THE NORTHFIELD SCHOOLS.
The vicinity of Northfield, the seat of Mr. Moody's labors, was first settled in 1673, and twice within a few years the town was depopulated by raids and massacres by the Mohawks and other Indian tribes. The third and permanent settlement was made in 1713. The natural resources of the town were developed. Bricks were made from the clay, a grist mill erected and tar kilns established. A malt house was erected in 1721. The people were constantly menaced by Indians, but the settlement, notwithstanding all that, had an average of healthy growth.
When the Chicago fire destroyed Mr. Moody's church and home, his plans were changed and he went to England. On his return from Europe he visited the old homestead of Northfield and determined to make his future home there. While enjoying the contentment which came from seeing old friends, recalling old memories, and surveying as beautiful a pastoral picture as can be seen in that section of the country, he developed the plans for his school at that place. His principal idea was to plan a school where the girls in the isolated homes on the mountain sides might receive a careful training in the Bible at a moderate expense. The first tract of land for this purpose was bought by Mr. Moody in 1878 and consisted of 270 acres, and to this was added 16 acres opposite Mr. Moody's house, that same year. The next year the work was begun on a school-house. The school opened November 3, 1879, with twenty-five pupils. In 1880 the first dormitory, known as East Hall, was opened and was at once filled with girls. Banar Hall was erected and shortly after was burned. Marquand Hall was dedicated in 1885. Other buildings followed until the school reached its present proportion.
Northfield has been greatly improved since Mr. Moody began his work there. The desolate and rock-covered hills have taken on a coating of velvet turf. Well built roads wind through the grounds and between the different buildings, and shade trees and shrubbery have been planted where they would improve the view.
The land not utilized for lawns, building purposes and roads, has been placed under the care of practical farmers, who have made it yield sufficient products to furnish a large portion of the supplies used in the schools. There are also a number of horses, of which Mr. Moody was very fond, he being considered an excellent judge of horse flesh. For this reputation he has frequently been assailed by his critics, and at one time the story went the rounds that he had paid as much as $2,800 for a finely gaited animal that caught his admiration. He allowed the story to go uncontradicted for some weeks under the impression that people would not believe it, and when he did refer to the matter he said that he had not paid $2,800 for the horse but had only paid a little less than one-tenth of that amount.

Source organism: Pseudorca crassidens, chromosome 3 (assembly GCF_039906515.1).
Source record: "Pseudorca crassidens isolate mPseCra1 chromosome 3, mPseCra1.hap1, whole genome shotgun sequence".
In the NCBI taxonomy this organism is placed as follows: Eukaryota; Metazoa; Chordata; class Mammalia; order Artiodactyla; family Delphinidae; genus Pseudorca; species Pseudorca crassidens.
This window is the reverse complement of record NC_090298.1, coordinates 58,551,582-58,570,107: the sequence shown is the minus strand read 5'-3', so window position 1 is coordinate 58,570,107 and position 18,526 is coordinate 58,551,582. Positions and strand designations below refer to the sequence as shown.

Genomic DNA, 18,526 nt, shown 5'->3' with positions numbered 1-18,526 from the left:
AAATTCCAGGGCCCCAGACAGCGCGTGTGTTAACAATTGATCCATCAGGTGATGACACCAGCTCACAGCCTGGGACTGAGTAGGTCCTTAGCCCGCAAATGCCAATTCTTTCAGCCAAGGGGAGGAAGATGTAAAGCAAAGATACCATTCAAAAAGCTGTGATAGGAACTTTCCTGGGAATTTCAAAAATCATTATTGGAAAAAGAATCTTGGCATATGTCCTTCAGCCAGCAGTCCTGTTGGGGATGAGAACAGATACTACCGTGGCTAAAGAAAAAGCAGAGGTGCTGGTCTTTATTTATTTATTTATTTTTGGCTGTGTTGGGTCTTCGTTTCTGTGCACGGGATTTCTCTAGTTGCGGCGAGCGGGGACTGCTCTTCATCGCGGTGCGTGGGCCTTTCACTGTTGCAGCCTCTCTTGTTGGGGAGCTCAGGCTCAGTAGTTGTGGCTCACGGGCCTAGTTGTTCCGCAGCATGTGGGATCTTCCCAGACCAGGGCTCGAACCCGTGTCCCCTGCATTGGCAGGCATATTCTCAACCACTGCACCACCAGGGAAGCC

The expenses of boarding and tuition at the Seminary from the time of its founding has been $100.00 a year. All the housework is done by the students, still the sum paid for tuition only can pay about one-half the expenses, the other half is met by the income of a small endowment, and by royalties from the sale of books and by contributions.
The principal text book is of course the Bible, and one of the obligations of attendance there is that a pupil must recite from it twice a week.
Immediately in front of the porch where Mr. Moody used to sit so often and chat with his friends, is an oval sweep of grass land descending to the river, and up the valley far away the eye rests on the mountains. Within the house it is roomy, spacious and comfortable. On the right of the passage a library, on the left a reception room, and beyond it the dining room. Up-stairs was Mr. Moody's private and special den, the walls of which were lined with books, all of them bearing upon the Scriptures.